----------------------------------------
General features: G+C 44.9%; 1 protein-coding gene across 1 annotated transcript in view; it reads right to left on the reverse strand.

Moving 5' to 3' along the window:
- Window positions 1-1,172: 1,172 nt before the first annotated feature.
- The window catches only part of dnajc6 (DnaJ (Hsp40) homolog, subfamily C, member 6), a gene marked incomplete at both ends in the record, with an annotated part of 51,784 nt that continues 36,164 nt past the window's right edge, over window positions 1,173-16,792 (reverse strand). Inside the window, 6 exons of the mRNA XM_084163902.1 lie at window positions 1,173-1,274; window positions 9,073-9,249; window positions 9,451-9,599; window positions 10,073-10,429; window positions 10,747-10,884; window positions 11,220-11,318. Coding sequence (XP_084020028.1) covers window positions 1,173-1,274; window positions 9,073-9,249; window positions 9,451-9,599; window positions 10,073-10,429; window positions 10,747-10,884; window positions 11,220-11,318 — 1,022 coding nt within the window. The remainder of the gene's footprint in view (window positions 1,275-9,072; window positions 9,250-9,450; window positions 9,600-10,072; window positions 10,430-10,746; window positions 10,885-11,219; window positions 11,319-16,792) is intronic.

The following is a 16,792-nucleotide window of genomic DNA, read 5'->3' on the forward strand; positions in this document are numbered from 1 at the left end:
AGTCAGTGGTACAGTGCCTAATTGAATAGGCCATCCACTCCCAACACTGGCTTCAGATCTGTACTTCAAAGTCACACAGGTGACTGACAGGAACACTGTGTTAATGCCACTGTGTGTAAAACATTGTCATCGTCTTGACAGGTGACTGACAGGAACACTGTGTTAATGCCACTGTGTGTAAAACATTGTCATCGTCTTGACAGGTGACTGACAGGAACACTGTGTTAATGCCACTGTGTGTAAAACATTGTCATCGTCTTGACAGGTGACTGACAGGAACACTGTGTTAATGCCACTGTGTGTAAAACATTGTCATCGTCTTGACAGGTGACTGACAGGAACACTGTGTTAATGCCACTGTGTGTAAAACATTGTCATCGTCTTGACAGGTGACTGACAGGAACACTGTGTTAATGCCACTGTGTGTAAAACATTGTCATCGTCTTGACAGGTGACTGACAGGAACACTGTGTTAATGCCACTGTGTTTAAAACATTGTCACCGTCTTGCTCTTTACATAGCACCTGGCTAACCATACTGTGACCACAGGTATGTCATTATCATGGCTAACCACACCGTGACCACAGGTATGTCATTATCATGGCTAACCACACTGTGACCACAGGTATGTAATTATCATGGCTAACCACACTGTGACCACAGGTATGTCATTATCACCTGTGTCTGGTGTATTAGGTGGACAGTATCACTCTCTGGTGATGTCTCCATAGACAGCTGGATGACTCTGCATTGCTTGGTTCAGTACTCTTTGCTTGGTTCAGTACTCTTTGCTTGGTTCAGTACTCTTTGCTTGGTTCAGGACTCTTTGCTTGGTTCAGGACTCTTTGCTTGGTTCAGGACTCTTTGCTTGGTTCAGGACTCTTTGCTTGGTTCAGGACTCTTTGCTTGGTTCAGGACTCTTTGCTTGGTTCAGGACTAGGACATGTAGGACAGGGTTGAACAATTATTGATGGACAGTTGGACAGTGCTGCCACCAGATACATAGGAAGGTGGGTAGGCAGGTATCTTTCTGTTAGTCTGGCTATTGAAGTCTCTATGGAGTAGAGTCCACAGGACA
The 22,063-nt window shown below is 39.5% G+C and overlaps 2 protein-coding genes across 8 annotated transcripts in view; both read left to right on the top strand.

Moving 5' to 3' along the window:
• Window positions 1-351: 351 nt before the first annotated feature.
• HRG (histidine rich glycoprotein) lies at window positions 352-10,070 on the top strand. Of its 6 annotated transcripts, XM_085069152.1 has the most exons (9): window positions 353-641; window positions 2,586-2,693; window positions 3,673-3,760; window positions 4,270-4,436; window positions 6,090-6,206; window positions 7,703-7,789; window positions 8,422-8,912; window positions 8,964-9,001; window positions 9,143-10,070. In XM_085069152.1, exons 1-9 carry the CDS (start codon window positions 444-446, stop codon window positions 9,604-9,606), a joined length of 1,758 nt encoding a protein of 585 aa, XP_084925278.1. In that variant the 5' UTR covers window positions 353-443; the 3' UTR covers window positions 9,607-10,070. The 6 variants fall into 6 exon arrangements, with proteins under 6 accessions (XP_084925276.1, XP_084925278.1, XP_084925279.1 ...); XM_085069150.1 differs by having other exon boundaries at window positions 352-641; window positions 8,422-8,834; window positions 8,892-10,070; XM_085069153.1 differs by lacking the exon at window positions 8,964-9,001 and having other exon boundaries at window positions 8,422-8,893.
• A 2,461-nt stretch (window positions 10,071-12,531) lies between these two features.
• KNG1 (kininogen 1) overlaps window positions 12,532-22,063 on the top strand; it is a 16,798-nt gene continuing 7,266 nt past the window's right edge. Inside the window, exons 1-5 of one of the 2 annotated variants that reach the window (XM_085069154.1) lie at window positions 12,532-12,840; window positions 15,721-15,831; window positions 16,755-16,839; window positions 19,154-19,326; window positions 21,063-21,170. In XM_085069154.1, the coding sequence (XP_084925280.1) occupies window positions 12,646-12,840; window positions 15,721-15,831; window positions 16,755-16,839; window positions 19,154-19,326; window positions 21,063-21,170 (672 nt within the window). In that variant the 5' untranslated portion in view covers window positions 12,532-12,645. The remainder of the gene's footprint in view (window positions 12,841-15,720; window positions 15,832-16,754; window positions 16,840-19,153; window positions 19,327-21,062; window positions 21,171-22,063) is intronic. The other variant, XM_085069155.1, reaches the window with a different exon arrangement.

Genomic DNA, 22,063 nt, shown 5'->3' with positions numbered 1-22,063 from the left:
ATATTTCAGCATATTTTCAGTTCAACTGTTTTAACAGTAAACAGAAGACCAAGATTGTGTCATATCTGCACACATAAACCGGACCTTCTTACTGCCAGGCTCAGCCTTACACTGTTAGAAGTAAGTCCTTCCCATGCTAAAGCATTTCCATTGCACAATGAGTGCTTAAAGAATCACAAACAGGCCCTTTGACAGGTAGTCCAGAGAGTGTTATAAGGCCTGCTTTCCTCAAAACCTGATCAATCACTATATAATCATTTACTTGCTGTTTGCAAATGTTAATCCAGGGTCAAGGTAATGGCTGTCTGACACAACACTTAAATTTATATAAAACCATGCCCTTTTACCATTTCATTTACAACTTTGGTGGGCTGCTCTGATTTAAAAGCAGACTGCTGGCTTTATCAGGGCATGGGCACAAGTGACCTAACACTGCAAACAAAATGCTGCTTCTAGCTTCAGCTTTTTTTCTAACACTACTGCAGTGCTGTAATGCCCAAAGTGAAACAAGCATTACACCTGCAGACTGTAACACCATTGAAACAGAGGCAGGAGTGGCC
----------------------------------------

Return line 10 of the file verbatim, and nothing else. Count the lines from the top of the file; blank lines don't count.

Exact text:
• HRG (histidine rich glycoprotein) lies at window positions 352-10,070 on the top strand. Of its 6 annotated transcripts, XM_085069152.1 has the most exons (9): window positions 353-641; window positions 2,586-2,693; window positions 3,673-3,760; window positions 4,270-4,436; window positions 6,090-6,206; window positions 7,703-7,789; window positions 8,422-8,912; window positions 8,964-9,001; window positions 9,143-10,070. In XM_085069152.1, exons 1-9 carry the CDS (start codon window positions 444-446, stop codon window positions 9,604-9,606), a joined length of 1,758 nt encoding a protein of 585 aa, XP_084925278.1. In that variant the 5' UTR covers window positions 353-443; the 3' UTR covers window positions 9,607-10,070. The 6 variants fall into 6 exon arrangements, with proteins under 6 accessions (XP_084925276.1, XP_084925278.1, XP_084925279.1 ...); XM_085069150.1 differs by having other exon boundaries at window positions 352-641; window positions 8,422-8,834; window positions 8,892-10,070; XM_085069153.1 differs by lacking the exon at window positions 8,964-9,001 and having other exon boundaries at window positions 8,422-8,893.